Cycle count survey – Super Tuesday

Gaia Resources has been involved in several surveys (Bush Blitz, Tiwest Night Stalk and ALA), either by supplying the software or the people.  Out of personal interest I took part in Super Tuesday the national cycle count on March 6th.  It’s when volunteers head to specific locations (they can choose from a list), wear a bright orange T-shirt and count the cyclist as they passed.  That’s a simple task – but when you are asked to record for each cyclist where they enter and leave the intersection things may get challenging.  The survey form gave me the impression that this task should be easy, but I wondered could an electronic form be used and offer any benefits.  I combined my personal interest in sustainable transport and a professional interest in field data acquisition and display.  So my question was, could technology improve the recording process?

The Super Tuesday crew are well organised and sent my survey form and instructions well in advance once I had chosen my intersection from their on-line map (tough to use on my mobile).  I duly read the instructions and reviewed the survey form. count-sheet-site-4856_p1

Easy!  I had weeks before the survey so I filed things away, but firstly I asked some of the Gaia Resources team what they thought of the survey form and whether they thought it could be made digital – for use on a smart phone perhaps.  We agreed that such an App could probably be developed – while the Spatial team aren’t App developers, we still could consider the usability.  I thought I’d test the App idea while doing the count.

March 6th came and I – wearing the supplied T-shirt, stood, leaned, sat in the bushes watching my intersection (thanks Google for the image) CycleCount_GoogleMap and recorded onto my full-page map the cyclists for two hours.  There weren’t many cyclists to start with so I thought I would individually number them, marking where they entered and  exited – even to the level of whether they were on the road, paths or through carparks.  That was more information than was asked for, but I kept up and recorded 38 cyclists.  I have ideas why there weren’t more cyclists, but that’s another story.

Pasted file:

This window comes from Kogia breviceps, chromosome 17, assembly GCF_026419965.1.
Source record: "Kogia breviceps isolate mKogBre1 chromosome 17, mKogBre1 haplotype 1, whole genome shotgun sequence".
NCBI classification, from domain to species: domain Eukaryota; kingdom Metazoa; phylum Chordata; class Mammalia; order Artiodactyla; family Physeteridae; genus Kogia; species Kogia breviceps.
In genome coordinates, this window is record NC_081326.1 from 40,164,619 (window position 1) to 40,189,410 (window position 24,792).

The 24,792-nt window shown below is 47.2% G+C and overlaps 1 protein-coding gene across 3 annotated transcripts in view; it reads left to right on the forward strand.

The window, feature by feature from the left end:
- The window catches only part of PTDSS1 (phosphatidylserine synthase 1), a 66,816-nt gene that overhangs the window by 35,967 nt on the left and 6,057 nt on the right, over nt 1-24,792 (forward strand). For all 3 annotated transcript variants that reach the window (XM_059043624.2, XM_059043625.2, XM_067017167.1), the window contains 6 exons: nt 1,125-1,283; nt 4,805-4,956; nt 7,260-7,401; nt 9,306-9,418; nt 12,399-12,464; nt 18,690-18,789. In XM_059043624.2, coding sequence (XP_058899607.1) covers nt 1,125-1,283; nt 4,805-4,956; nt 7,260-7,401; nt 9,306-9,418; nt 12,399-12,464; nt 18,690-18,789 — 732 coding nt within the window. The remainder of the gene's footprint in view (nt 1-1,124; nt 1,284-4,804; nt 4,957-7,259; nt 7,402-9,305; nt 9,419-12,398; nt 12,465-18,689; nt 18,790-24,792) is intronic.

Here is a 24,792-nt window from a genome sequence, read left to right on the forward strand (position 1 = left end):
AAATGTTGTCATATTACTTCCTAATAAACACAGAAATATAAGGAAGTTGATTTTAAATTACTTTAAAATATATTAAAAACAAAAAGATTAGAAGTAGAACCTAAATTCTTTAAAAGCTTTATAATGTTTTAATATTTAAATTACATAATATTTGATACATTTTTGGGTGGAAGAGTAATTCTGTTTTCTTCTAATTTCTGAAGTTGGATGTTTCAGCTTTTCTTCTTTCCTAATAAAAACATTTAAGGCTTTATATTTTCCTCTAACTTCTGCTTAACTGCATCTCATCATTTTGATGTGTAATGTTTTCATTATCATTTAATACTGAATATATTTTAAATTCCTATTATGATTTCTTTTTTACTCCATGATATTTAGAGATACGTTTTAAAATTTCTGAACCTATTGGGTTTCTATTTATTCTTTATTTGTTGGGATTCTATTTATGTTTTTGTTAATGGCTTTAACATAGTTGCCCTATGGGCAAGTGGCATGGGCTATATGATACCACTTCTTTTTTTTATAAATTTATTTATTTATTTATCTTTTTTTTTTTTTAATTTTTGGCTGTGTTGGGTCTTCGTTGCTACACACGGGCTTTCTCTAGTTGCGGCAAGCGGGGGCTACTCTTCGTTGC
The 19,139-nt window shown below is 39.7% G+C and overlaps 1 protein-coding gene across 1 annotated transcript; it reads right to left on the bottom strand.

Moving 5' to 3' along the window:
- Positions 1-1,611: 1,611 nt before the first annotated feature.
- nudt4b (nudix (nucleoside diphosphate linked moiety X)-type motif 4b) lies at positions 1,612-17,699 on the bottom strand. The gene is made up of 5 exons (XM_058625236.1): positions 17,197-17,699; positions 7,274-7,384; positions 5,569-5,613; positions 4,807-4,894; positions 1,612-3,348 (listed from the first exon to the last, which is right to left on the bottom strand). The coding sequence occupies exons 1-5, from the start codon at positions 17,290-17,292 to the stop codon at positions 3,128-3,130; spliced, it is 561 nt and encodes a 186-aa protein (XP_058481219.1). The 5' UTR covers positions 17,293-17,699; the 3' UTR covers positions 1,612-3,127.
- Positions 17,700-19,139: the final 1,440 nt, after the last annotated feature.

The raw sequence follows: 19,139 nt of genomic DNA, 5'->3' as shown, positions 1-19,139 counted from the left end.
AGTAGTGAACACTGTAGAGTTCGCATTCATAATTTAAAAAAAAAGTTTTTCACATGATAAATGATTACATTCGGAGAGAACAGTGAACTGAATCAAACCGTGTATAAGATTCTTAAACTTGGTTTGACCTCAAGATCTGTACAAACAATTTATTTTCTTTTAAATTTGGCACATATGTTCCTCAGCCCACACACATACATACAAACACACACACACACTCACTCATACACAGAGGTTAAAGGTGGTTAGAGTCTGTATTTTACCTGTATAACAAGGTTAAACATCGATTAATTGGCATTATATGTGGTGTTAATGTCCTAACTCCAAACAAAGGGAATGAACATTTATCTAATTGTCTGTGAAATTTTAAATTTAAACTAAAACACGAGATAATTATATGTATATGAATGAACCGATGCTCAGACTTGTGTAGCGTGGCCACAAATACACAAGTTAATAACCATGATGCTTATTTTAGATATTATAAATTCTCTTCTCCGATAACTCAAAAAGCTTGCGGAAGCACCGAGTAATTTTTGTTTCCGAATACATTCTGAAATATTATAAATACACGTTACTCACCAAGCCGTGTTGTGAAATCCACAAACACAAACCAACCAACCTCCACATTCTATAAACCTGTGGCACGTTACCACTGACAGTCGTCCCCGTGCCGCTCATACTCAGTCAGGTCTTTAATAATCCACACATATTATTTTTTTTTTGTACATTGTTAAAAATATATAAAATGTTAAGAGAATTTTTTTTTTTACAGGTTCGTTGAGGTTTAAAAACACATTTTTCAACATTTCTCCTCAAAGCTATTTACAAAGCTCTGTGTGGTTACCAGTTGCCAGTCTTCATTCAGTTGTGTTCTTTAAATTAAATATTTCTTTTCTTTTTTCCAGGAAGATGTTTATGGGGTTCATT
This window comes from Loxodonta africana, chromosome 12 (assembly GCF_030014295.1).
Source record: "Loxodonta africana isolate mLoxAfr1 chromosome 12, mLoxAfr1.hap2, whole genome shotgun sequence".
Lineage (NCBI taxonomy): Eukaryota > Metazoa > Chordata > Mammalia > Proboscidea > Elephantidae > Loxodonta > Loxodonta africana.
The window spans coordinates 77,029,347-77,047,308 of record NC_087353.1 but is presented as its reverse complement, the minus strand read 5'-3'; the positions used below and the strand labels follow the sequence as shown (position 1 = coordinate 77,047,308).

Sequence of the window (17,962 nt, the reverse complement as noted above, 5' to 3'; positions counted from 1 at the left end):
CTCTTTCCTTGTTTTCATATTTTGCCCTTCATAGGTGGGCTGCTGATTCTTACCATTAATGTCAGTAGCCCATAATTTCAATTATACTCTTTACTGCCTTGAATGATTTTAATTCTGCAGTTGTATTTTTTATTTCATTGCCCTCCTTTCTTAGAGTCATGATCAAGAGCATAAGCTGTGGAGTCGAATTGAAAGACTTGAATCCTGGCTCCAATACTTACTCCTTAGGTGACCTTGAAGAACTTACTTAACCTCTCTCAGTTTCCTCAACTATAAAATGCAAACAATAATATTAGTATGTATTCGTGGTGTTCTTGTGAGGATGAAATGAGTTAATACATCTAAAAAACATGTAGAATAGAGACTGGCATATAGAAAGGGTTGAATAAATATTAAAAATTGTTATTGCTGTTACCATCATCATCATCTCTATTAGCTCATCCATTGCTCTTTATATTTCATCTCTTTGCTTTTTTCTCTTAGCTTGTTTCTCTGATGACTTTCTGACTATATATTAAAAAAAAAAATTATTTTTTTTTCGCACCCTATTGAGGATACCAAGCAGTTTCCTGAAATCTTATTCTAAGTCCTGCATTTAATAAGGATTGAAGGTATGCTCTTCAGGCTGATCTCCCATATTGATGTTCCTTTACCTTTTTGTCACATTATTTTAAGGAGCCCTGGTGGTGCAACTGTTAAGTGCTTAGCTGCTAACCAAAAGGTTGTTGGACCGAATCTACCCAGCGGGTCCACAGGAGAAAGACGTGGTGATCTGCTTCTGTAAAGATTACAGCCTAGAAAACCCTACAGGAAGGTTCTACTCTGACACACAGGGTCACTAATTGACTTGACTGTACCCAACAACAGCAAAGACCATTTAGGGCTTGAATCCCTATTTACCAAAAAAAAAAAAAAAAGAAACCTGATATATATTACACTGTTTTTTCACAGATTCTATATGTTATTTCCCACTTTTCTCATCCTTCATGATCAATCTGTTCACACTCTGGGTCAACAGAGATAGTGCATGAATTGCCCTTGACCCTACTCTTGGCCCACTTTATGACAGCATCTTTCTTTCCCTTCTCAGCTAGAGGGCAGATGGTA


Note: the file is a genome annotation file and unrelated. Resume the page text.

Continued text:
Back to my question, would an electronic App have worked?  Possibly.  By actually going to the field and taking part in the survey I learnt that there may be other information to record, or other factors to consider in the design.  I’m sure Super Tuesday have thought of this themselves but I wondered what the other intersections would be like?  More junctions, with many more cyclists?  Could an App and a device still be usable in all situations?  More testing would be required.

My story does not end there, once you have collected your data you should share it.  I logged onto the Super Tuesday site and was presented with a table to enter my results.  This confused me, I had my map with individual numbers, I would have to summarise my data into a table.  Not difficult (assuming I could read my scribble!) but a little time consuming.  This is when speaking to my father I realised that I had forgotten some of the instructions.  There were two recording pages, one-full page map and the other a page showing a smaller map and a…table.  If I had taken the table to the field I would have had less data, but an easier job supplying it.


  1. Instructions could be replaced by a well designed interface to a survey application
  2. Interpreting your own hand writing days later reminds me to write neater
  3. Understanding what is required is vital
  4. (Field) Testing is essential

Cycling has been in the news again over here in Perth, for speeding cyclists, and proposed cycling facilities for the CBDCycle Instead Bike Week is this week, March 18 – 25.


Could the cycle count have been done remotely and automatically by using feature extraction and remote sensing?  Let me know what you think: Twitter, email or leave a comment below.


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